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Volume 70, Issue 113, Wednesday, March 23, 2005

Opinion

Death penalty belongs in dark ages

David Salinas
Opinion Columnist

In the case Roper v. Simmons, the Supreme Court decided in a 5-4 decision that the death penalty was unconstitutional for minors. This barbaric punishment had been used in 19 states, including Texas. In fact, Texas, Oklahoma and Virginia are the only states to have used the practice in the past 10 years. In his ruling, Justice Anthony Kennedy said, "The age of 18 is the point where society draws the line for many purposes between childhood and adulthood. It is, we conclude, the age at which the line for death eligibility ought to rest." While Kennedy was correct in his ruling on this case, he is wrong on where the "line" should rest. There should be no line. It's time for America to move out of the Stone Age and abolish this expensive, racist, inaccurate and immoral form of punishment -- completely.

A 2000 Harris poll showed support for the death penalty is at 64 percent; though it seems to have decreased, an overwhelming majority still supports this archaic form of punishment. It's become clear that many misconceptions and unknown facts about capital punishment have caused this unwarranted amount of support. Maybe if more people knew the following, they would think twice before sending someone to die.

While the notion has long existed that killing someone rather than keeping him in jail is less costly, it actually costs the state more money to execute someone rather than keep him in jail for life. This is due to the costs of trials and appeals the defendant is constitutionally allowed. A study of the Texas criminal justice system showed that the cost of appeals in a capital murder case was $2.3 million, whereas a prisoner locked away for at least 40 years would cost $750,000. The cost of an execution in Florida was even more, at $3.18 million compared to the $680,000 for a 40-year prison sentence. When the debate moves to race, defenders don't have a much easier time here either.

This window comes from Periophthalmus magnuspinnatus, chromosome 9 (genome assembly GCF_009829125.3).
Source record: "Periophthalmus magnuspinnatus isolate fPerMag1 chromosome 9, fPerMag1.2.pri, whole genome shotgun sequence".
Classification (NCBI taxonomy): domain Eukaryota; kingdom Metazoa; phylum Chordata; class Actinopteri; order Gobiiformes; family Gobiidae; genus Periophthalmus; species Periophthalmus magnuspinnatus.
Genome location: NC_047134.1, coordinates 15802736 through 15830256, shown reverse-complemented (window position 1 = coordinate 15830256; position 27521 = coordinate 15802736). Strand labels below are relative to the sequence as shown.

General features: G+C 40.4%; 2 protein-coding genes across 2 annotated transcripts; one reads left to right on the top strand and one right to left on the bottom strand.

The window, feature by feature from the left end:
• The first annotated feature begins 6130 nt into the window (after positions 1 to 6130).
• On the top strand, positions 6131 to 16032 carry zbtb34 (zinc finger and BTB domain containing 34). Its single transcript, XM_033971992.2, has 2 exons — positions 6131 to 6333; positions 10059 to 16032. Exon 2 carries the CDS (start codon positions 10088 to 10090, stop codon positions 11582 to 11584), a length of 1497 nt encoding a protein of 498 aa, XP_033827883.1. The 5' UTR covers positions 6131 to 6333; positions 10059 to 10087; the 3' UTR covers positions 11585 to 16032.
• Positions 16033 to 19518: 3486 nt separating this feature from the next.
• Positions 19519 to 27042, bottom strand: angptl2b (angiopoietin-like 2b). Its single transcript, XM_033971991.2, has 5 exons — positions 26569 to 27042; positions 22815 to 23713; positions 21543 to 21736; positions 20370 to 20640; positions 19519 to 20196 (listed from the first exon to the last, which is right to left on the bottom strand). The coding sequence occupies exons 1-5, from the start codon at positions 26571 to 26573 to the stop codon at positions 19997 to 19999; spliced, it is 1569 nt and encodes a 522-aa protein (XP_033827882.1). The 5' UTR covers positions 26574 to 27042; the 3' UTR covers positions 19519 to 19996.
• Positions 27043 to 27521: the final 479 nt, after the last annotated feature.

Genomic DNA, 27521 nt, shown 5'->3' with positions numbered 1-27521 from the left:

Though blacks make up less than 12 percent of the population in the United States, 48 percent of those on death row are black. They don't kill more than whites do; they just get sent to die more often. A study by Amnesty International has found that since 1976, blacks have been nearly seven times more likely to be murdered than whites, meaning blacks and whites are the victims of murder in about equal numbers. But shockingly, 80 percent of the more than 840 people put to death in the United States since 1976 were convicted of crimes involving white victims, compared to the 13 percent who were convicted of killing blacks. In America, a white victim's life means more than a black's. Could it get any worse?

Since 1973, over 113 people wrongly convicted of murder have been released from death row. From 1973 until the mid-1990s, 68 percent of death penalty convictions have been reversed. One man, Ray Krone, was 10 days away from being put to death in a New Mexico gas chamber before another person came forward with a confession that got Krone a new trial. Krone spent 10 years of his life in jail for a crime he did not commit and almost died for it. Luckily he was saved, but there is no telling how many innocent people have been killed by mistake.

Even if we could ensure cheap, diverse and accurate deaths, it's still not right. It's a question of morality. It's about the fundamental question of life and death. It is not right for one person to take another's life -- that's why we have laws against this. But isn't it hypocritical to punish someone who murdered by murdering him? It's the ideological equivalent of a mother spanking their roughhousing child while screaming, "Don't hit other people!" Yes, we should defend ourselves, but the death penalty doesn't fall under this category. The criminal is already in custody and cannot harm anyone if kept securely in his cell. Studies have also shown the death penalty doesn't act as a deterrent in lowering the murder rate. There is no getting around that; this is a simple question of whether we have the right to decide the fate of another human being's life.

Humans are imperfect. We are not all-knowing, and we never will be. Arbitrarily picking a group of people, no matter how random or diverse they may be, is never going to wash away the fact that we make mistakes. While we can put people in jail, we cannot judge whether they get to live or die. We don't have that power. Since November, there has been a lot of talk about religion and values. Well let's let the ultimate power on all of these things speak for himself in the book of Hebrews 10:30. It says, "For we know him that hath said, Vengeance belongeth unto me, I will recompense, saith the Lord. And again, The Lord shall judge his people!" The judgment of life and death is up to God, not man.

Salinas, an opinion columnist for The Daily Cougar, 
can be reached at davidcsalinas@yahoo.com.

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